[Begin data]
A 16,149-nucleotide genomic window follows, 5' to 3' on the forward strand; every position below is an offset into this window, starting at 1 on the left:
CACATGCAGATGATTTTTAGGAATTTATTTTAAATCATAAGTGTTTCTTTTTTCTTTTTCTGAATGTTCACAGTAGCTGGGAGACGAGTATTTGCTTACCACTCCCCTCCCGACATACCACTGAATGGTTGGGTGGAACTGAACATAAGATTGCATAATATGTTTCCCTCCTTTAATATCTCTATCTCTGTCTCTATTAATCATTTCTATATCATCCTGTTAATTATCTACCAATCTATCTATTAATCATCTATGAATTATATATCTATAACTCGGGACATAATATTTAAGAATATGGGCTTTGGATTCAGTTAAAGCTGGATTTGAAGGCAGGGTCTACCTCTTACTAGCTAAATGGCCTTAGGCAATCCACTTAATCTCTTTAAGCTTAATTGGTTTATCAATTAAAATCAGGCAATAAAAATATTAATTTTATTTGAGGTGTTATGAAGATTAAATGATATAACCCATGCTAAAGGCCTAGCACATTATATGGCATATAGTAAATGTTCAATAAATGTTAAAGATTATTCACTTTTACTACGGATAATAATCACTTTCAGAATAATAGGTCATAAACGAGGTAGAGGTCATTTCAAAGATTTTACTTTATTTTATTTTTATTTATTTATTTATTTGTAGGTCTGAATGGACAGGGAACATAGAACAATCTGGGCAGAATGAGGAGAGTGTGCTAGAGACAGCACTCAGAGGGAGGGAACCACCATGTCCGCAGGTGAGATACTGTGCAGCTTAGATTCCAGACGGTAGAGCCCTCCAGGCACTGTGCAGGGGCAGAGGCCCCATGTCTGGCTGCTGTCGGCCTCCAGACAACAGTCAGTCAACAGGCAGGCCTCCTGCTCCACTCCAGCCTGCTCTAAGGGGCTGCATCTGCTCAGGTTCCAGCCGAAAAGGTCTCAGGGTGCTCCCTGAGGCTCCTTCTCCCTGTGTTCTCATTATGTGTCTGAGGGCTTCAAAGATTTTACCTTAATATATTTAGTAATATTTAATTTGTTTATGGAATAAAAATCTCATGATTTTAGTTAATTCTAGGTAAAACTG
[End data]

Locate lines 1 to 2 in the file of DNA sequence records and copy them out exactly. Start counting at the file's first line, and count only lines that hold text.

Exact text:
A 16,149-nucleotide genomic window follows, 5' to 3' on the forward strand; every position below is an offset into this window, starting at 1 on the left:
CACATGCAGATGATTTTTAGGAATTTATTTTAAATCATAAGTGTTTCTTTTTTCTTTTTCTGAATGTTCACAGTAGCTGGGAGACGAGTATTTGCTTACCACTCCCCTCCCGACATACCACTGAATGGTTGGGTGGAACTGAACATAAGATTGCATAATATGTTTCCCTCCTTTAATATCTCTATCTCTGTCTCTATTAATCATTTCTATATCATCCTGTTAATTATCTACCAATCTATCTATTAATCATCTATGAATTATATATCTATAACTCGGGACATAATATTTAAGAATATGGGCTTTGGATTCAGTTAAAGCTGGATTTGAAGGCAGGGTCTACCTCTTACTAGCTAAATGGCCTTAGGCAATCCACTTAATCTCTTTAAGCTTAATTGGTTTATCAATTAAAATCAGGCAATAAAAATATTAATTTTATTTGAGGTGTTATGAAGATTAAATGATATAACCCATGCTAAAGGCCTAGCACATTATATGGCATATAGTAAATGTTCAATAAATGTTAAAGATTATTCACTTTTACTACGGATAATAATCACTTTCAGAATAATAGGTCATAAACGAGGTAGAGGTCATTTCAAAGATTTTACTTTATTTTATTTTTATTTATTTATTTATTTGTAGGTCTGAATGGACAGGGAACATAGAACAATCTGGGCAGAATGAGGAGAGTGTGCTAGAGACAGCACTCAGAGGGAGGGAACCACCATGTCCGCAGGTGAGATACTGTGCAGCTTAGATTCCAGACGGTAGAGCCCTCCAGGCACTGTGCAGGGGCAGAGGCCCCATGTCTGGCTGCTGTCGGCCTCCAGACAACAGTCAGTCAACAGGCAGGCCTCCTGCTCCACTCCAGCCTGCTCTAAGGGGCTGCATCTGCTCAGGTTCCAGCCGAAAAGGTCTCAGGGTGCTCCCTGAGGCTCCTTCTCCCTGTGTTCTCATTATGTGTCTGAGGGCTTCAAAGATTTTACCTTAATATATTTAGTAATATTTAATTTGTTTATGGAATAAAAATCTCATGATTTTAGTTAATTCTAGGTAAAACTG